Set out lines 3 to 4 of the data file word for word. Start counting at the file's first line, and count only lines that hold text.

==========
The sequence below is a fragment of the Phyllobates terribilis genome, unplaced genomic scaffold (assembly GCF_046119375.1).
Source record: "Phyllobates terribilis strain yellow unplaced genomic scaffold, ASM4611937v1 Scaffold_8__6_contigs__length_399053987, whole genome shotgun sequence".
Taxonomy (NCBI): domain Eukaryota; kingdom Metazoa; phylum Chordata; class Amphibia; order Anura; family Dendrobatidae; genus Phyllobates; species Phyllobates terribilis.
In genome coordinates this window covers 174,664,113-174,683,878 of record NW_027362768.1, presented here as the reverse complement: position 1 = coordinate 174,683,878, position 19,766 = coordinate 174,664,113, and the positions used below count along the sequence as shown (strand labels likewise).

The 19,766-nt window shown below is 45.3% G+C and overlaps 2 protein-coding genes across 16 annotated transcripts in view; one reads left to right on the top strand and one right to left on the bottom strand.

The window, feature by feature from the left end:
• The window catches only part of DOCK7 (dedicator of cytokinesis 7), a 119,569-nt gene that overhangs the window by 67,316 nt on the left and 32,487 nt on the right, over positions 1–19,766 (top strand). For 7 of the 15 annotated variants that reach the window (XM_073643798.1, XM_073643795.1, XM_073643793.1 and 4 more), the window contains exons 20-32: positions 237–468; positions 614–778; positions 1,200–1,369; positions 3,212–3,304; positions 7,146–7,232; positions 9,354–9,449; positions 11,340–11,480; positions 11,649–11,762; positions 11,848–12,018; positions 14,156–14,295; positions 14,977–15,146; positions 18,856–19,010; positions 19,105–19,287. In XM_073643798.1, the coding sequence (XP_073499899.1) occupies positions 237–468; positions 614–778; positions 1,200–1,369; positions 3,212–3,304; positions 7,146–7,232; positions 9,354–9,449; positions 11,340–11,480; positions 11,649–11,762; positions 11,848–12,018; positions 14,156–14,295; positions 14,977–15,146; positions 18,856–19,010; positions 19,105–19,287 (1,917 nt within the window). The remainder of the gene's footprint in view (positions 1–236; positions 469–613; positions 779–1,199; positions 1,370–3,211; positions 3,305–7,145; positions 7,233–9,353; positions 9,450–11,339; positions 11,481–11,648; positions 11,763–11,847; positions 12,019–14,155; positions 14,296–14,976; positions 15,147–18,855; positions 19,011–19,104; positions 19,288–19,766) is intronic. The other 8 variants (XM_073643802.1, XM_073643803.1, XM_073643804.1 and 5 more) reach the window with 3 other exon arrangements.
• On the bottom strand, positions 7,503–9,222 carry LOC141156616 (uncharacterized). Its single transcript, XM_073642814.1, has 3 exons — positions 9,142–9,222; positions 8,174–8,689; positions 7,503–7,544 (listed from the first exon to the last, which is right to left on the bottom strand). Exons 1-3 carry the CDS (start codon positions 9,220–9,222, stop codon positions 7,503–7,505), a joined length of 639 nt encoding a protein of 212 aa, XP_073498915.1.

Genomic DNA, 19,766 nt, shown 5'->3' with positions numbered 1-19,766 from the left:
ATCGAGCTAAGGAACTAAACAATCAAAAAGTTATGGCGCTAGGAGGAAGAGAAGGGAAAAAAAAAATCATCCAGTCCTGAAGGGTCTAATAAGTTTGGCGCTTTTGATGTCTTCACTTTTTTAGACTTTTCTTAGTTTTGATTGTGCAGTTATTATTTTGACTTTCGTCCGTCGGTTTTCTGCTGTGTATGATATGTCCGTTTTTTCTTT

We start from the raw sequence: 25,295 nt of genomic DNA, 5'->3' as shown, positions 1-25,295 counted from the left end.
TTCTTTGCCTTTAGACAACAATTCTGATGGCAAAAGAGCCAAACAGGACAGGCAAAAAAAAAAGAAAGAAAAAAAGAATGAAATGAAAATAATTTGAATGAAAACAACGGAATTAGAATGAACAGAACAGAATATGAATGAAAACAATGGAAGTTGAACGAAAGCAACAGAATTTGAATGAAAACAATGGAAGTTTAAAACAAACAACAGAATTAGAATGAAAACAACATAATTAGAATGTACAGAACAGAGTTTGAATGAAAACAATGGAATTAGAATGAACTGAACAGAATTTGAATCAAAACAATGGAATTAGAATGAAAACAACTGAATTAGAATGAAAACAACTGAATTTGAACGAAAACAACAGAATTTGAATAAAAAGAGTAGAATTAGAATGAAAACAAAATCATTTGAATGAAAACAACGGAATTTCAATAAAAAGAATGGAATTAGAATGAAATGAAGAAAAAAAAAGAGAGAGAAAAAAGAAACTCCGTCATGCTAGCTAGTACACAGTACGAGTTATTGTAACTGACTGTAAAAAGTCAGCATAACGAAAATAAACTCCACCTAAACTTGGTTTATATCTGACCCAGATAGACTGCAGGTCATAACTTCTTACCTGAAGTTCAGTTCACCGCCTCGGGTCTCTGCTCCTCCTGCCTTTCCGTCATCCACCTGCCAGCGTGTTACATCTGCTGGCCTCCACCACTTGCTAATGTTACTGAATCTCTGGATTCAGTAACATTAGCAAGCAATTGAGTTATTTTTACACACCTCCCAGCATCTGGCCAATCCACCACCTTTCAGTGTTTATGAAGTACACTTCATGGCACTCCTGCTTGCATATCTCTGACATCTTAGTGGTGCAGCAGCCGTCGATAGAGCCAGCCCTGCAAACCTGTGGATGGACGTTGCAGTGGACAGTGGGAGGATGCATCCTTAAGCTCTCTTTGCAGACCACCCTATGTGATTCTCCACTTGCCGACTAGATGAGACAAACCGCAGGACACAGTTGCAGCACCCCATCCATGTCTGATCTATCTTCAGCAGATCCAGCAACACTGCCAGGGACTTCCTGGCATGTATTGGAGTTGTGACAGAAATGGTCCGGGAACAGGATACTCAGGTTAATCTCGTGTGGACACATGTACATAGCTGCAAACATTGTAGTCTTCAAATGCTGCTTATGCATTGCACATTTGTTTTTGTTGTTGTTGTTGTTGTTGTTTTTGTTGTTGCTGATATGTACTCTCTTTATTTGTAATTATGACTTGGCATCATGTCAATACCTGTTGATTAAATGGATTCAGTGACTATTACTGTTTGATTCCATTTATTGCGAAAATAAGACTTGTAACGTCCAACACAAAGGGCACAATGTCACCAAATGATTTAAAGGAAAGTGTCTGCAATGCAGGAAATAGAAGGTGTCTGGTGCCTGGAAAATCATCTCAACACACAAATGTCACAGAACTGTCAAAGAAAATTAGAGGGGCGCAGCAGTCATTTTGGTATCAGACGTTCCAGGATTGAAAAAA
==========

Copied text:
Taxonomy (NCBI): domain Eukaryota; kingdom Metazoa; phylum Chordata; class Amphibia; order Anura; family Dendrobatidae; genus Phyllobates; species Phyllobates terribilis.
In genome coordinates this window covers 174,664,113-174,683,878 of record NW_027362768.1, presented here as the reverse complement: position 1 = coordinate 174,683,878, position 19,766 = coordinate 174,664,113, and the positions used below count along the sequence as shown (strand labels likewise).